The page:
3. Zone of Temptation
One of most dangerous situations is to place oneself in the Zone of Temptation. Christians or non-Christians alike, have to make choices and decisions every day. There is definitely no excuse for making decisions that would lead to sinful actions. MacDonald observes that everyone may make choices in certain situation that they would probably never make in another situation.
Business travelers are especially susceptible to temptations because of loneliness and supposed anonymity of the foreign place. The apparently innocent business trip becomes a Zone of Temptation. When it interacts with our sinful nature, it may cause us to behave and act in certain ways that contradict our beliefs and faith. All temptations are like that – they seek to challenge us to violate our God-given laws, principles and values. There is absolutely no excuse for any Christian to use this Zone of Temptation as a justification for sinning. The only way is to adopt preventive measure if we cannot avoid entering that particular zone. For example, some business people travel with their spouses. Others travel with a godly companion. If these are not possible, some business travelers immediately connect themselves with a church in that area and seek fellowship with the Christian community there.
MacDonald also encourages us to warn our Christian brothers and sisters of these Zones of Temptation so that they would be aware and not fall into the traps of the devil. He also asks us to be more compassionate to those who have fallen in the Zone of Temptation so that we can help them recover.
4. Decision In Weariness
Another factor that may cause Christians to make sinful choices is weariness. MacDonald says, “I spoke of weariness when I wrote Restoring Your Spiritual Passion because I had experienced firsthand what it was all about, and I had become sensitive to the number of people who were signaling that they had the same problem. I did not say in that book what I might have: in the context of weariness I made a series of very bad choices that led to falling flat on my face into sin and hurting many people. Weariness is never to be construed as an excuse. It simply suggests that a person may make certain choices in one environment that he would probably never make in another”.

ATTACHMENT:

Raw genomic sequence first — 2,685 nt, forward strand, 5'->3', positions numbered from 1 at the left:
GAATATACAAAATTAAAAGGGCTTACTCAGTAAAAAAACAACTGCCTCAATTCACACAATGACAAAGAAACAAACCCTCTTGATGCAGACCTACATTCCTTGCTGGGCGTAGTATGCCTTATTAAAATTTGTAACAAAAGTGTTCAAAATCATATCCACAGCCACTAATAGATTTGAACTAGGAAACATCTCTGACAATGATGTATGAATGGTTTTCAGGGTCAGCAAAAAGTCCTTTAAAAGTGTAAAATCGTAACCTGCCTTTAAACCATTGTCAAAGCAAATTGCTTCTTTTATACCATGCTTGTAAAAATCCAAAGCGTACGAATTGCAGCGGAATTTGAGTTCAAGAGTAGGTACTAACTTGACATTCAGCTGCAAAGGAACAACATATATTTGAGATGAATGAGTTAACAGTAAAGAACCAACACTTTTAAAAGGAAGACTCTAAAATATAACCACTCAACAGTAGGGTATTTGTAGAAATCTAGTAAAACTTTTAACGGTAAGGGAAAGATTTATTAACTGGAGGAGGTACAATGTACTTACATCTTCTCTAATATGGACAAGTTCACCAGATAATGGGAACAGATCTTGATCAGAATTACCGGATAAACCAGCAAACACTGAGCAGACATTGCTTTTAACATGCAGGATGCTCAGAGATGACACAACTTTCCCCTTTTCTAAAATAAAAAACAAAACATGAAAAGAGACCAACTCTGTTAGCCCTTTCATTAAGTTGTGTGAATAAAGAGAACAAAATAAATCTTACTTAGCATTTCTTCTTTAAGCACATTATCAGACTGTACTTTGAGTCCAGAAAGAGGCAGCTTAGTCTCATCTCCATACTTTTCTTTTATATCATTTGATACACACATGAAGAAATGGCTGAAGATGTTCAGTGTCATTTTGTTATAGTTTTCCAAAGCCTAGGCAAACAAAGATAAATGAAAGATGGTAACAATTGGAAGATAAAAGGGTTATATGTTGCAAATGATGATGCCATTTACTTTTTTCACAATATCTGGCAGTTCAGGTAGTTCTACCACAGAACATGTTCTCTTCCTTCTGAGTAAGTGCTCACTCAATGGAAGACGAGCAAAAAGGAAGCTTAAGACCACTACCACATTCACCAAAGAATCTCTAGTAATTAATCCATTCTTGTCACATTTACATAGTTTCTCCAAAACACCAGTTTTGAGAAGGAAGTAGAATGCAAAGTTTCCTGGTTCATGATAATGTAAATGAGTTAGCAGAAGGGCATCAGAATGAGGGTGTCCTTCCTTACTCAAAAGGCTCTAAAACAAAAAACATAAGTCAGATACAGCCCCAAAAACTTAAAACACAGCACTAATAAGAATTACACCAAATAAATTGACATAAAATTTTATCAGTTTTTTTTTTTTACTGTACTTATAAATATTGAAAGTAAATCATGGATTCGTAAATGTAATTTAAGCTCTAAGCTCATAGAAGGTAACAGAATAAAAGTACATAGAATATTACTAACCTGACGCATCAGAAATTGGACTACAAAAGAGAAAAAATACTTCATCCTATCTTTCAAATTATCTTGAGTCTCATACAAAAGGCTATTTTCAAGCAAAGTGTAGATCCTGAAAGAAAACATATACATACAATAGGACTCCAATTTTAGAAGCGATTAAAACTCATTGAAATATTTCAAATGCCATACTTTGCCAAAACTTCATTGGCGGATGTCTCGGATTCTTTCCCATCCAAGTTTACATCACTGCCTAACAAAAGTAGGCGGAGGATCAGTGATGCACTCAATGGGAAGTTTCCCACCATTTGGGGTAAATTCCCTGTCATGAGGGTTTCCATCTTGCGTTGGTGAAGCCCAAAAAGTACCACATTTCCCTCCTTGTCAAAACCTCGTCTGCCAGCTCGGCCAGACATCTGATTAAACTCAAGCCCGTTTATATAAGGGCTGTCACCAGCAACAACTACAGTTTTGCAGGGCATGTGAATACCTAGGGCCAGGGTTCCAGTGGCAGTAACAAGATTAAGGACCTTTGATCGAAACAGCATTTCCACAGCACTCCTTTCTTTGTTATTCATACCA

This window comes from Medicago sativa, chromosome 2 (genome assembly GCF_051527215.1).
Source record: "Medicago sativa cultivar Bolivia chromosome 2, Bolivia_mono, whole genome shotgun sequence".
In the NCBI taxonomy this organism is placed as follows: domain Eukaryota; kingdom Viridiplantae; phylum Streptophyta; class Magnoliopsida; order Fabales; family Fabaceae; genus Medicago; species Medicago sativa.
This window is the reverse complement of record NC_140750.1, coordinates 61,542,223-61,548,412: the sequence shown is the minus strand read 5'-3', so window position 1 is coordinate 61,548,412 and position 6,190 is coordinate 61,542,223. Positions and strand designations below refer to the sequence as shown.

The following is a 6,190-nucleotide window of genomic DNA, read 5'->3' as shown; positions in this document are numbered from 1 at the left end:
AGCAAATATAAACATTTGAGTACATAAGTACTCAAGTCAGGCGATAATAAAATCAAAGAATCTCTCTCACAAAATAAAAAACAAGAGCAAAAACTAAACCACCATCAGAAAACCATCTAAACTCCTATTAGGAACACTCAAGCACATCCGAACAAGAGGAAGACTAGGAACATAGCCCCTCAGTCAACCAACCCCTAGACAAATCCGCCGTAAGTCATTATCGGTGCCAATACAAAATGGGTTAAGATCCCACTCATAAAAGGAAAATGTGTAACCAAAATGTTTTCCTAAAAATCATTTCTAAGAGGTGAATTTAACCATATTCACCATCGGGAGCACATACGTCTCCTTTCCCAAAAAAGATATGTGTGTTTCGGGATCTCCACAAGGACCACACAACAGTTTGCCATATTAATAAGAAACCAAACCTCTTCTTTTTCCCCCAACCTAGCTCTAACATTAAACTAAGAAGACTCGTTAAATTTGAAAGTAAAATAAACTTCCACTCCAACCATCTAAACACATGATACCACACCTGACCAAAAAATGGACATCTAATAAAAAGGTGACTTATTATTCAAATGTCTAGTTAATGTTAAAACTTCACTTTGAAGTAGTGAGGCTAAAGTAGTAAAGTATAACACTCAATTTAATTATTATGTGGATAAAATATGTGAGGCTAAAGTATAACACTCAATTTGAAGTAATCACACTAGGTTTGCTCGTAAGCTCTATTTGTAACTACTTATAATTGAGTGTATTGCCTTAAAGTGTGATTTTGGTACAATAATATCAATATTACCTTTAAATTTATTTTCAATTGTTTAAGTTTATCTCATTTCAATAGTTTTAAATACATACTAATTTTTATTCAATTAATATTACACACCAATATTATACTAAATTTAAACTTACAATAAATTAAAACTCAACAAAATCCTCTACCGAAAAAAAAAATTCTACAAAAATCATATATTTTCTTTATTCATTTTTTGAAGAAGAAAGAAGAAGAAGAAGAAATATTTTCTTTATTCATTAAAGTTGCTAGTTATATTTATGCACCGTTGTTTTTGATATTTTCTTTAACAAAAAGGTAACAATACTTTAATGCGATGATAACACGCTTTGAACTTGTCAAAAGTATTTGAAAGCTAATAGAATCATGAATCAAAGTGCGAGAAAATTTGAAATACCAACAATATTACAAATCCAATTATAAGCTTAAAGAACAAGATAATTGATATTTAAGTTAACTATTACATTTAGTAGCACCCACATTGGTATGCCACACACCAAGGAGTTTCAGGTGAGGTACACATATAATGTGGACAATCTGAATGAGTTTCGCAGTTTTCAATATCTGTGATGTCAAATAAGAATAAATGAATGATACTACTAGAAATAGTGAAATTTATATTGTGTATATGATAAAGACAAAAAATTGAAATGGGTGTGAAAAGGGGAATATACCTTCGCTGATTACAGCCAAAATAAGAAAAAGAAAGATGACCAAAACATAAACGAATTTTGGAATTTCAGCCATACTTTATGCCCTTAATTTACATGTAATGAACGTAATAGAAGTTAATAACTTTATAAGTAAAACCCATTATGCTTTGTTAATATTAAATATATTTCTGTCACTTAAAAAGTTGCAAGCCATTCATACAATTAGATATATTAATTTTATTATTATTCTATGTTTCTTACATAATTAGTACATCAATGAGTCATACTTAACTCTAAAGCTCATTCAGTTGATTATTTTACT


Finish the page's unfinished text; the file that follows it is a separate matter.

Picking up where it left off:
Rick Warren, the pastor of the famous Saddleback Church says that some times the most spiritual thing to do is just sleep and get rested up.
5. Rear-view Mirror Journey
In as much as it is difficult for one to drive by looking at the rear-view mirror all the time, it is just as difficult for us to make good decisions if we were hampered by the events of the past. MacDonald identifies three distinct influences of our past that might blotch our decision-making process.
The first negative influence could derive from a tragic background. Some people make bad decisions because such background emotionally handicaps them. They could have experienced a lack of love, security or affirmation in their childhood and therefore, they do need help in making the right decisions.
The second negative influence from the past is un-addressed or un-confessed guilt. MacDonald says that such “guilt may cause a person to misinterpret reality and reduces that person’s confidence in meeting temptations of the present”.
The third negative influence is the “untreated pain” of the past. When hurting people do not receive any help, they have no way of recovery. Their wound would become aggravated in time and they would make unwise decisions in life. Therefore it is important for anyone with an untreated pain to seek healing so that the poison of the past will not destroy the potential of his or her future.
God is indeed the God of second chance. We must always remember that He will justify the repentant sinner but never the sin. After we have been restored, we must follow the instruction of our Lord to “go and sin no more”. MacDonald says that a repentant life is a lifestyle.
A repented life does not only regret the sin of the past but is fearful of potential sin. We must be willing to make changes to the behavior that has initially led us into sin. We must renounce all the thoughts, ideas, habits and attitudes that have created the broken-world experience.
Certain relationships have to be broken and certain places we have to stop going so as to prevent ourselves being tempted and falling into sin again. We may not be able to change the past but we can definitely prevent the broken-world experience from occurring in our future.
God’s grace is really far greater than all our sins combined. The beacon of hope is that by God’s grace, we all can be restored and forgiven and we can rebuild our broken world.